Buddhism beliefs

Vaccines: philosophical and moral beliefs related to religion determine acceptance

According to a new study, strong philosophical and moral beliefs associated with many religions may contribute to vaccine hesitancy and reduce vaccination rates.

Researchers from four universities, including the University of Michigan, examined attitudes and behaviors for three vaccines: influenza, measles-mumps-rubella (MMR), and human papillomavirus (HPV). They wanted to know more about the relationship with philosophical, spiritual and moral beliefs.

Published in the Journal of Health Psychology, the findings offered guidance on how health agencies can encourage more people to get vaccinated, including those linked to COVID-19.

News reports in recent years have chronicled religious and public health debates about taking vaccines. Few studies have examined religious affiliations, beliefs and attitudes toward vaccinations, and self-reported vaccination rates in a large sample, the study co-author said. hang onUM lecturer in communication and media.

In 2018-2019, more than 3,000 adults nationwide responded to four online and telephone surveys regarding their attitudes and behaviors regarding the three vaccines. They represented various religious groups: Protestants, Roman Catholics and Orthodox Catholics, Mormons, “righteous” Christians, Muslims, Jews, Buddhists and Hindus, Unitarians, others, agnostics or nothing in particular.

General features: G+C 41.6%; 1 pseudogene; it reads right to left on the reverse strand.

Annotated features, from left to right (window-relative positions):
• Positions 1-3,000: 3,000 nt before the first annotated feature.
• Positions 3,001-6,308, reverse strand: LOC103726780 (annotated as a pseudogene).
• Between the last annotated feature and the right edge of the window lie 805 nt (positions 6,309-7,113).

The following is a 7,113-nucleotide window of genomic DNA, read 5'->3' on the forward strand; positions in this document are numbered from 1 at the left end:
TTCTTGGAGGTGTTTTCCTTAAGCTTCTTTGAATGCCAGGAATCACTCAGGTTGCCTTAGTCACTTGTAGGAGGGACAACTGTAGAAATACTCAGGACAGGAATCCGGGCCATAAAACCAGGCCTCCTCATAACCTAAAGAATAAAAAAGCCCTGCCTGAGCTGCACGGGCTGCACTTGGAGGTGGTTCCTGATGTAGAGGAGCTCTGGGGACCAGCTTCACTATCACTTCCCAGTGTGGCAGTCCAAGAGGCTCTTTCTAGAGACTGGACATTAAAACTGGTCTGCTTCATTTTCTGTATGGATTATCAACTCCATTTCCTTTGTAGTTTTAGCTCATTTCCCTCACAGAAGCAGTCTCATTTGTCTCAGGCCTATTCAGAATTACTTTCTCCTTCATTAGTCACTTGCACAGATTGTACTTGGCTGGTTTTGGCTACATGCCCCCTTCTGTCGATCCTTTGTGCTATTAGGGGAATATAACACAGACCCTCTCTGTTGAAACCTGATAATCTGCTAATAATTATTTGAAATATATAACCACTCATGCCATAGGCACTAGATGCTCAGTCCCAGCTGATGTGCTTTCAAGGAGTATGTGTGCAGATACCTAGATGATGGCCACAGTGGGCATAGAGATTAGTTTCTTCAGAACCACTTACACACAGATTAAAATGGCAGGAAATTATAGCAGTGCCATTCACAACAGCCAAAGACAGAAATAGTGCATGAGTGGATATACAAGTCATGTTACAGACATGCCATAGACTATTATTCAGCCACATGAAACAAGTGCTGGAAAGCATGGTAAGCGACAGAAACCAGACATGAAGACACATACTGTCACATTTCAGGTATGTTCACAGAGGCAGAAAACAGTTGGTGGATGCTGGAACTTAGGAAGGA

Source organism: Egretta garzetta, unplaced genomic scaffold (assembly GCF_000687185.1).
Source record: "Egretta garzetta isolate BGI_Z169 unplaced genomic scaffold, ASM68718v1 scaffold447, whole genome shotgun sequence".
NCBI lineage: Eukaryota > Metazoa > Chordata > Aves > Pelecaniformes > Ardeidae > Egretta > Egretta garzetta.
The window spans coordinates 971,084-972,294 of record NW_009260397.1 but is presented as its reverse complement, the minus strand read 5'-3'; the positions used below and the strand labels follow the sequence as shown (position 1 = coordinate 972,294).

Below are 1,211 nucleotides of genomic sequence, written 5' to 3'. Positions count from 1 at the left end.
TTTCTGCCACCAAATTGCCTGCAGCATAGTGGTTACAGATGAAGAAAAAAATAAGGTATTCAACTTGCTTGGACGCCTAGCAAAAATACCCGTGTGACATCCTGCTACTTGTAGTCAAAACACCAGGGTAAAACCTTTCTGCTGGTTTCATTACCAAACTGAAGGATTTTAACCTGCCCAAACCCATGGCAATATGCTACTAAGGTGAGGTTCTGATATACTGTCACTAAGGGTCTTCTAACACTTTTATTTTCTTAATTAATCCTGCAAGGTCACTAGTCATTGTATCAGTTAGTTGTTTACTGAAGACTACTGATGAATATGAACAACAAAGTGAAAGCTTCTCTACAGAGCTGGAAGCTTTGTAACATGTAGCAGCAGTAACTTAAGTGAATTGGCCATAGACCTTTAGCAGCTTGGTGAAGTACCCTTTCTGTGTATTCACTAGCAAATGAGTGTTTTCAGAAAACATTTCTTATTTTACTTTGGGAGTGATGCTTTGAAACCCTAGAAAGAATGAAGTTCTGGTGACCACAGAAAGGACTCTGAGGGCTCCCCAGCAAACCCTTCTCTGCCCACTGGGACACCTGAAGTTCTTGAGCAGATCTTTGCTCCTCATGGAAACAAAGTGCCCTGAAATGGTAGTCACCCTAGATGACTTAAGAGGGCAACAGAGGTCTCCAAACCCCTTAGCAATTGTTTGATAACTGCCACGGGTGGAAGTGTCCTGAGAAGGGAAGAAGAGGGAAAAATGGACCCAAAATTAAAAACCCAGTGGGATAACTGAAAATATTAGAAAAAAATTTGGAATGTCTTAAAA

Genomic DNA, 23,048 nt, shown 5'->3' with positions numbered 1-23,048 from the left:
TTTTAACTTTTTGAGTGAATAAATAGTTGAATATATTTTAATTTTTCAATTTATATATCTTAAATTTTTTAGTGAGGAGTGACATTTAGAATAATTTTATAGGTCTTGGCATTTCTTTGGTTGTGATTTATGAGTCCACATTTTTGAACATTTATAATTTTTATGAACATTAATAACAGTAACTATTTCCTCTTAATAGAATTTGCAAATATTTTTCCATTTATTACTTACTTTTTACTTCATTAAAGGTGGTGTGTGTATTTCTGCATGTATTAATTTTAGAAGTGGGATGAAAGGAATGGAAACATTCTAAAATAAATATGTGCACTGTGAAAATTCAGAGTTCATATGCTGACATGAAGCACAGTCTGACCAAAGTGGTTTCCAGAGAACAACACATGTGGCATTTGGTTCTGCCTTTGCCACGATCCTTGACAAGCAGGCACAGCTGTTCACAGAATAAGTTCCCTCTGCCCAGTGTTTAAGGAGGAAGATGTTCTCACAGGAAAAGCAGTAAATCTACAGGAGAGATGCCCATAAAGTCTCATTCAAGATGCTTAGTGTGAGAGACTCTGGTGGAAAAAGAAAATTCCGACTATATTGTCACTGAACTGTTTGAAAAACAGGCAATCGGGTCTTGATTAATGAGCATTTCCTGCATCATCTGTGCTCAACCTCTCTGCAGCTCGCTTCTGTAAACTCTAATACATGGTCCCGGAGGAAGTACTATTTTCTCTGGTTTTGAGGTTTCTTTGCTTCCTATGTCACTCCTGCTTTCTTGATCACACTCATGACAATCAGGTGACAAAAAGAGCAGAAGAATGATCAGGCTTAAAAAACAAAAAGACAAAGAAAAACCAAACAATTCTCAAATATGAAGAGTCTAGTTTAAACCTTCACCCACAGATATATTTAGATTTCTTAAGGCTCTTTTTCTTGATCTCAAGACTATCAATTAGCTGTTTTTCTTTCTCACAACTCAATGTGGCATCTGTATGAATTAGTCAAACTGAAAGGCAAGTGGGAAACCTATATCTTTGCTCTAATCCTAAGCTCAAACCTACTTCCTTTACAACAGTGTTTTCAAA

The study asked, “Does your religion prohibit its members from getting vaccinated?” and “Do you follow what your religion says about vaccines or not?” Only 3% – mostly Roman Catholics and Protestants – said their religion did not allow the vaccine, and only half said they followed that mandate.

For philosophical views, such as “health is controlled by God”, identifying as Protestant, “just” Christian or Muslim had stronger beliefs related to flu shots. Strong philosophical beliefs predicted weaker intentions to encourage others to get the flu shot, as well as hesitancy to get the flu shot themselves.

When it came to moral beliefs, the opposite happened: stronger intentions were present to get vaccinated and encourage others to do the same. Moral beliefs were associated with positive attitudes toward influenza and MMR vaccines

Lu and his colleagues say that if health agencies want to increase vaccination rates, the marketing strategy must change. Rather than targeting a particular religious identity, which will elicit defensive reactions and create public stigma attached to certain religious groups, it is more fruitful and ethical for public health messages about vaccination to target these specific beliefs.

“Public health messaging could frame vaccination recommendations in ways that highlight compatibility with (or lack of direct antagonism to) these beliefs,” Lu said.

Study co-authors include Ozan Kuru, National University of Singapore; Man-pui Chan, Kathleen Jamieson and Dolores Albarracin, University of Pennsylvania; and Dominik Stecula, Colorado State University.

More information: